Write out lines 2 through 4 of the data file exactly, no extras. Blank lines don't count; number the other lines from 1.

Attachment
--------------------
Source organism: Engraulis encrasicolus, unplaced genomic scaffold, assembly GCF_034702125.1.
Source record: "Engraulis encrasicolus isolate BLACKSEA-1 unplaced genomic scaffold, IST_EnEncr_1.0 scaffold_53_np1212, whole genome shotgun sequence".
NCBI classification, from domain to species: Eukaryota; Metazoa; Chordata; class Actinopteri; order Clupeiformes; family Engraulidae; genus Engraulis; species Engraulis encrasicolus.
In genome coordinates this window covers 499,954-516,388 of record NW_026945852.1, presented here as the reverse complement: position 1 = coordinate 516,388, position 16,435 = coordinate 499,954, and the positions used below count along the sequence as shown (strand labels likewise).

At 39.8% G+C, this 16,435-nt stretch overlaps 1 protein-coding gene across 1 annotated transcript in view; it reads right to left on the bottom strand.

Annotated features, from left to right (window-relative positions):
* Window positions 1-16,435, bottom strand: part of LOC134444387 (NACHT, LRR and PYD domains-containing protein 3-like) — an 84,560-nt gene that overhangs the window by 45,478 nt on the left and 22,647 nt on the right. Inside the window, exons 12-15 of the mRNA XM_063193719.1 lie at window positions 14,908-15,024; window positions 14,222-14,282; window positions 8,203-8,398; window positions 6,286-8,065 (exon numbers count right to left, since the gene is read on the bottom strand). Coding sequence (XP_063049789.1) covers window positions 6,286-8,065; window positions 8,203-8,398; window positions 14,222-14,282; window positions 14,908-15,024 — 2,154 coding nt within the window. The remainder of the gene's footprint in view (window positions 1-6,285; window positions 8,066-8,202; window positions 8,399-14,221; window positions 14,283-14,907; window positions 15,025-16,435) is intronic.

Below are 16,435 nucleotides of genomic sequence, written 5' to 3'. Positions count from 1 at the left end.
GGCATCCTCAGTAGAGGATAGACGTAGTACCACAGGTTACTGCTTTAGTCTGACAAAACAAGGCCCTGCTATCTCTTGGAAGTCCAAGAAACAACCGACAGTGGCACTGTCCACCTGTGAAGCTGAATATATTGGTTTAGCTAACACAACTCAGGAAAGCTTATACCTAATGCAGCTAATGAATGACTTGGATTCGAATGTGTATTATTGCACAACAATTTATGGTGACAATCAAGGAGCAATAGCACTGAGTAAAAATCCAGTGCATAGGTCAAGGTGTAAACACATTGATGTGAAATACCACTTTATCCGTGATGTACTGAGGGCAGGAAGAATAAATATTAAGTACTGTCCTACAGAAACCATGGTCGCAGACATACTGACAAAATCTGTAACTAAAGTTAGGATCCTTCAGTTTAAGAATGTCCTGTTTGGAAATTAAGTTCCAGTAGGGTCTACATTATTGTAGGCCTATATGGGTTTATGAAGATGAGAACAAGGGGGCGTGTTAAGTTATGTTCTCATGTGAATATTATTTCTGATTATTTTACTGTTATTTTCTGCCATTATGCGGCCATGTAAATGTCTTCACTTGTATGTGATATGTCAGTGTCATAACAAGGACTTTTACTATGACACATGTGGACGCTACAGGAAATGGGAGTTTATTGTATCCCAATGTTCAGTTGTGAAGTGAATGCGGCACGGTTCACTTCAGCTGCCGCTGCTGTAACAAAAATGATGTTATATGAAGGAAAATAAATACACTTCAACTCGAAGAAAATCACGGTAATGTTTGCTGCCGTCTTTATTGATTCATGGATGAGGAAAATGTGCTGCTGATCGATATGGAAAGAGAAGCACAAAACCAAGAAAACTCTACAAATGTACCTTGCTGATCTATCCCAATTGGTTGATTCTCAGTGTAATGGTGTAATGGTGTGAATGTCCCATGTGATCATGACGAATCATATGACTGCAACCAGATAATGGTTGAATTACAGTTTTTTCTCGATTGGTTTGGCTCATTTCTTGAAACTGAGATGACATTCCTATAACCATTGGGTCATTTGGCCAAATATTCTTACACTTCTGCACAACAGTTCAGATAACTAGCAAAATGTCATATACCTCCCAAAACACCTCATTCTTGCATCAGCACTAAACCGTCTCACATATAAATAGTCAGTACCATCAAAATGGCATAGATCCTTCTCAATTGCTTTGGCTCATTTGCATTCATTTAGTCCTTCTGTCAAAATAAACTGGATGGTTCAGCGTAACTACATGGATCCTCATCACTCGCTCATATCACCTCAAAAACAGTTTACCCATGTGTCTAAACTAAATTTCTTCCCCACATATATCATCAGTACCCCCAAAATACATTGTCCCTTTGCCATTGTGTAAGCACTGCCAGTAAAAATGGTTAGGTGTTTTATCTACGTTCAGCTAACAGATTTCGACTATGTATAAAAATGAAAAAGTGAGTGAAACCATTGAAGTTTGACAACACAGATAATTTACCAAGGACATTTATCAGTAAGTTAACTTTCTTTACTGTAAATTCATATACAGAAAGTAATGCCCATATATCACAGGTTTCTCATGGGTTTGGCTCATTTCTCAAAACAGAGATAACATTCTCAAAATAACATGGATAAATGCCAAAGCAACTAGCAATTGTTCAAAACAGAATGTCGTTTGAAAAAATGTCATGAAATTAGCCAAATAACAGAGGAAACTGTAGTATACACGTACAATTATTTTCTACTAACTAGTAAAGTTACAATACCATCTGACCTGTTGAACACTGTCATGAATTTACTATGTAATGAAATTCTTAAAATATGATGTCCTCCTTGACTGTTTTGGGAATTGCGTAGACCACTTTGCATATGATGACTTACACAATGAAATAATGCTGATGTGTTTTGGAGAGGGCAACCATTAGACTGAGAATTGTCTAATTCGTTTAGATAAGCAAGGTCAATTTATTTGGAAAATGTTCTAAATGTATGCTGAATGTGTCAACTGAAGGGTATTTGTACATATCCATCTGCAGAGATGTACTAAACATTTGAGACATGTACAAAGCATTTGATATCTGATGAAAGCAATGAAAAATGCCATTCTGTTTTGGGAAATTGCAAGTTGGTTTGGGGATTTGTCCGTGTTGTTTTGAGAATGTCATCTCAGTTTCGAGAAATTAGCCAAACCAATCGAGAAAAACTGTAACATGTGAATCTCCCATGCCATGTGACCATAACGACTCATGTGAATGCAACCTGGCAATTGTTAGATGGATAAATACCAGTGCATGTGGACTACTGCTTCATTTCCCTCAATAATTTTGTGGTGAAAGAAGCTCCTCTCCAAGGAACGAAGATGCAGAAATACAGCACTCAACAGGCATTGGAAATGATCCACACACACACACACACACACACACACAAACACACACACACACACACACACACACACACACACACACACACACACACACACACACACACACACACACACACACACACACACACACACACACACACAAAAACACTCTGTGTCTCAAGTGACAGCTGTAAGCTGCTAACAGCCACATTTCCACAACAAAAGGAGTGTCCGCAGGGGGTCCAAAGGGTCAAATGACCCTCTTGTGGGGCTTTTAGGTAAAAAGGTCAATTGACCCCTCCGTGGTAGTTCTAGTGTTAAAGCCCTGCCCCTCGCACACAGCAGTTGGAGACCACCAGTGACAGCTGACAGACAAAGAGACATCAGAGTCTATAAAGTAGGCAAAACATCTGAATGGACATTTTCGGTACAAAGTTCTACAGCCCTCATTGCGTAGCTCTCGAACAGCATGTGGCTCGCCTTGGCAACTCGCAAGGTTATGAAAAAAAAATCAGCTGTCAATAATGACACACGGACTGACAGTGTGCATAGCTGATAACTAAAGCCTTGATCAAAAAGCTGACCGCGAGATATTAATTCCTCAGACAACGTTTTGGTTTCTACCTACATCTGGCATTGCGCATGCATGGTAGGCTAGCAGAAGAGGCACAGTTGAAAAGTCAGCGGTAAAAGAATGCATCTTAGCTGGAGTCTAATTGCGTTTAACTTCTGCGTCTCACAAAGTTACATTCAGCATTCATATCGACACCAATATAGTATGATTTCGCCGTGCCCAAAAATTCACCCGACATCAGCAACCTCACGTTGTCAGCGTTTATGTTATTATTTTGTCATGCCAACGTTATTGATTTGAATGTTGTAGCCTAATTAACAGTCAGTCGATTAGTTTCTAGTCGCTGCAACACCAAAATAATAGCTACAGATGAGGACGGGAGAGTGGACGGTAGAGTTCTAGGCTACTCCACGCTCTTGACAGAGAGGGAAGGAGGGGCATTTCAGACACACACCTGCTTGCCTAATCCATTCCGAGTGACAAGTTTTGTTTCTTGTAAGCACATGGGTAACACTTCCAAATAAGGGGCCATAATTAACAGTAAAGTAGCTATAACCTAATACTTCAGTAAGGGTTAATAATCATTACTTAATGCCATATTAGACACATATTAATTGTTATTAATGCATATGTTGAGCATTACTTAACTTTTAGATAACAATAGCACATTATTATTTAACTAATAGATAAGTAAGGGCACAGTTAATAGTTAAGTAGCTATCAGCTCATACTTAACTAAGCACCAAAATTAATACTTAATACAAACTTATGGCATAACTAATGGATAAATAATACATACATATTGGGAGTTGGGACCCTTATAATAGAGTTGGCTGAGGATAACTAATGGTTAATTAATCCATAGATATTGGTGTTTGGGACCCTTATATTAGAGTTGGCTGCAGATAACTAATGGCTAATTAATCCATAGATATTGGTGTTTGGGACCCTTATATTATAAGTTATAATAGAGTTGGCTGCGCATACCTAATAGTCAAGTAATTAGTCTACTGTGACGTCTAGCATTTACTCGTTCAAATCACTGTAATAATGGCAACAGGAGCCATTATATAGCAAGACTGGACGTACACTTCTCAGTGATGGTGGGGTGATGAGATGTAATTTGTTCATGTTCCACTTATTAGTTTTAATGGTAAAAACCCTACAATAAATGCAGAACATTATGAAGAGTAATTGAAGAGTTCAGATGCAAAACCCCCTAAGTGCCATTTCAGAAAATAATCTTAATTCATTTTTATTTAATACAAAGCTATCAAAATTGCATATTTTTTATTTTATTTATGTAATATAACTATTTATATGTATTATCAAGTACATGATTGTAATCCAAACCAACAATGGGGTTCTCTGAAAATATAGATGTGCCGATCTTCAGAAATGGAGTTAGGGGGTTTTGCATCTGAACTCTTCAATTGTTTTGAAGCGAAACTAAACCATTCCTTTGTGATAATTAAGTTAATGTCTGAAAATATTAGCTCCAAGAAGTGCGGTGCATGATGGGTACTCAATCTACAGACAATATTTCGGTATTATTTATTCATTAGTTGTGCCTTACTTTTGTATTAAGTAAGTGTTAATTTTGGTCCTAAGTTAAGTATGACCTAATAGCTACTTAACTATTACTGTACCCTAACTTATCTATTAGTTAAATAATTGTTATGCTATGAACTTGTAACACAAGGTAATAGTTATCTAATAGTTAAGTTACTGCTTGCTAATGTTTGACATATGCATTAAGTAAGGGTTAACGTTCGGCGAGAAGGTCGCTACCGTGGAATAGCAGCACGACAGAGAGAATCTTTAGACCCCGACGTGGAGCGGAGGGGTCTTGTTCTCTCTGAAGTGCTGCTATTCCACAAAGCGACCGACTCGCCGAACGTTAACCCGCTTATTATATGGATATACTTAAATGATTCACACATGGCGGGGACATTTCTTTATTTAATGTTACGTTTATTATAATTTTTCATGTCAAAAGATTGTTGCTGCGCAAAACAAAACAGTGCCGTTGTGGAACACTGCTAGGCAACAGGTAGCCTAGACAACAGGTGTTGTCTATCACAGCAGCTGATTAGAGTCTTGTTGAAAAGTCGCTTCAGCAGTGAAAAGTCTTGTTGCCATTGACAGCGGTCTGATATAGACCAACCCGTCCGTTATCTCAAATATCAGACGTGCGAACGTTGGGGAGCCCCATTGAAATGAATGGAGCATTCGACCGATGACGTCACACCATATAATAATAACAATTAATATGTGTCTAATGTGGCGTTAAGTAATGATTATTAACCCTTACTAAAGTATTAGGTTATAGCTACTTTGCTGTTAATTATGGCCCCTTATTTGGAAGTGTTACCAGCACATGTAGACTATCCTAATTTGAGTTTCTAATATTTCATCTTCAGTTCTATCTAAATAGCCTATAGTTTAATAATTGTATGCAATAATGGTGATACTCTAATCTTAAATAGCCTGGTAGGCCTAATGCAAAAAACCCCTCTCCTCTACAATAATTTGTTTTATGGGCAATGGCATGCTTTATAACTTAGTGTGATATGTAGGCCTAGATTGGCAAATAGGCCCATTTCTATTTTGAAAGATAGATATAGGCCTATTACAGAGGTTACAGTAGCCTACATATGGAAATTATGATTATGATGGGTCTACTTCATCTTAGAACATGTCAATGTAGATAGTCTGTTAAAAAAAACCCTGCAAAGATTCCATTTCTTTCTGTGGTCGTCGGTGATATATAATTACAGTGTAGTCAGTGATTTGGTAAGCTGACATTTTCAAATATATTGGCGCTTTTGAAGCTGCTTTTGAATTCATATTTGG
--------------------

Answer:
Source record: "Engraulis encrasicolus isolate BLACKSEA-1 unplaced genomic scaffold, IST_EnEncr_1.0 scaffold_53_np1212, whole genome shotgun sequence".
NCBI classification, from domain to species: Eukaryota; Metazoa; Chordata; class Actinopteri; order Clupeiformes; family Engraulidae; genus Engraulis; species Engraulis encrasicolus.
In genome coordinates this window covers 499,954-516,388 of record NW_026945852.1, presented here as the reverse complement: position 1 = coordinate 516,388, position 16,435 = coordinate 499,954, and the positions used below count along the sequence as shown (strand labels likewise).